“I feel the banning of it in Scotland only would harm a lot of sports that rely on sponsorship from the alcohol industry. We as a people are proud of our world-famous whiskeys & beers produced in Scotland so banning it from advertising and sponsorship avenues is saying we are ashamed of those products. There was no safe smoking when smoking products were banned. The alcohol industry is completely different an occasional drink is not harmful.”
“Essential for many sports and their members survival. Why should crucial businesses pay the price for the wrong doings of others. Increasing the price of alcohol hits businesses enough and can limit people’s consumption.”
“Looking at another issue, alcohol firms put a lot of money into sports promotion, without that money, sport would be all the poorer.”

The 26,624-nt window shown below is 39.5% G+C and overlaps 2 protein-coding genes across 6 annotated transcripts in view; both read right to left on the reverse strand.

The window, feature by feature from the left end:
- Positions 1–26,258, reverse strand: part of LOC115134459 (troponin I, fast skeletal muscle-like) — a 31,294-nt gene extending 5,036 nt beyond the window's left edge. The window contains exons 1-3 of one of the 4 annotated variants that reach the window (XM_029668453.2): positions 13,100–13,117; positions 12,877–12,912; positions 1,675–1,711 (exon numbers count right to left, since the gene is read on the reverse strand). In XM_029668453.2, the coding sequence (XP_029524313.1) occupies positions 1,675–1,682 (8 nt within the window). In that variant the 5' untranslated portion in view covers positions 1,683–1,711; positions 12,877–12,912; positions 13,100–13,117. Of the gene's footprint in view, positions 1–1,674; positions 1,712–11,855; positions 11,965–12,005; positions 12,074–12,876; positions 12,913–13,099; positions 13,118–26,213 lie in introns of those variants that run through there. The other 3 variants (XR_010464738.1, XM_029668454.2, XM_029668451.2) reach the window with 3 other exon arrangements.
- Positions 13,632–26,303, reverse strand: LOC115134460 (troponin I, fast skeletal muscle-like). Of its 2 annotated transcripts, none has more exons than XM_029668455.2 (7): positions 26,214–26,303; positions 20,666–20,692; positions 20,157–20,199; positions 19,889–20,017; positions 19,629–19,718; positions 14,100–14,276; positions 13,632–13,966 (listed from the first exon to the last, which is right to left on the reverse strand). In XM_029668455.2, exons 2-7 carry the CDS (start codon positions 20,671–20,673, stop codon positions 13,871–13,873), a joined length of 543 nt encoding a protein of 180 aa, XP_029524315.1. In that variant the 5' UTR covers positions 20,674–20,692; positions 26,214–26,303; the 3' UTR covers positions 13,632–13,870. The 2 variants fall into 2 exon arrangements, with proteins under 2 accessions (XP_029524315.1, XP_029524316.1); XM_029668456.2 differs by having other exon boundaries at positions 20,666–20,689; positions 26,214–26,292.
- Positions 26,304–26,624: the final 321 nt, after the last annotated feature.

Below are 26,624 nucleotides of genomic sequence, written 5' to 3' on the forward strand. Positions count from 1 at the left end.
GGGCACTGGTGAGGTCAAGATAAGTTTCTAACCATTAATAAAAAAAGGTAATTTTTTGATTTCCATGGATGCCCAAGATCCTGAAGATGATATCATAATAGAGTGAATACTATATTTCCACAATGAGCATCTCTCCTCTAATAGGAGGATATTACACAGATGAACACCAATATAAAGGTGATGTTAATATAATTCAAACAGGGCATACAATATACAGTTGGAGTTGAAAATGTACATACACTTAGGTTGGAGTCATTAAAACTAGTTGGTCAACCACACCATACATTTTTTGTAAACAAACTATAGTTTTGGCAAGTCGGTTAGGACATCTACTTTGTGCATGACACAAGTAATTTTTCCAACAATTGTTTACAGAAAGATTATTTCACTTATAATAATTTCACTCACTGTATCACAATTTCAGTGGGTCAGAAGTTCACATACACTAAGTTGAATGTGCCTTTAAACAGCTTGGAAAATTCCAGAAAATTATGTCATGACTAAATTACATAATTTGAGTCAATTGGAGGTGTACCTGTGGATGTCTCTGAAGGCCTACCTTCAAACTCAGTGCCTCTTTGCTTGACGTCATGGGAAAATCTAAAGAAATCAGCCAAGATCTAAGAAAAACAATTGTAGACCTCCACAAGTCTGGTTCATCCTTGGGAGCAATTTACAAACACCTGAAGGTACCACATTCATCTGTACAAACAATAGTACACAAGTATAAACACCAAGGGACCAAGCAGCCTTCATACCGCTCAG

“I do not drink myself, but I think that doing all the restrictions is going to kill the industry.”
There was a mixed response regarding the proposals to restrict alcohol advertising and promotion in Scotland. It was recognised that meaningful action needs to be taken to address alcohol misuse in Scotland and some believed that restricting advertising could help lead to a cultural change. It was highlighted by some respondents that people who are alcohol dependent are unlikely to be influenced by advertising. Respondents therefore suggested a number of alternatives strategies to target the root cause of alcohol abuse. Respondents who disagreed with restrictions believed it would infringe personal choice and negatively impact Scotland’s alcohol industry, as well as industries such as sport that rely heavily on income generated through alcohol advertising.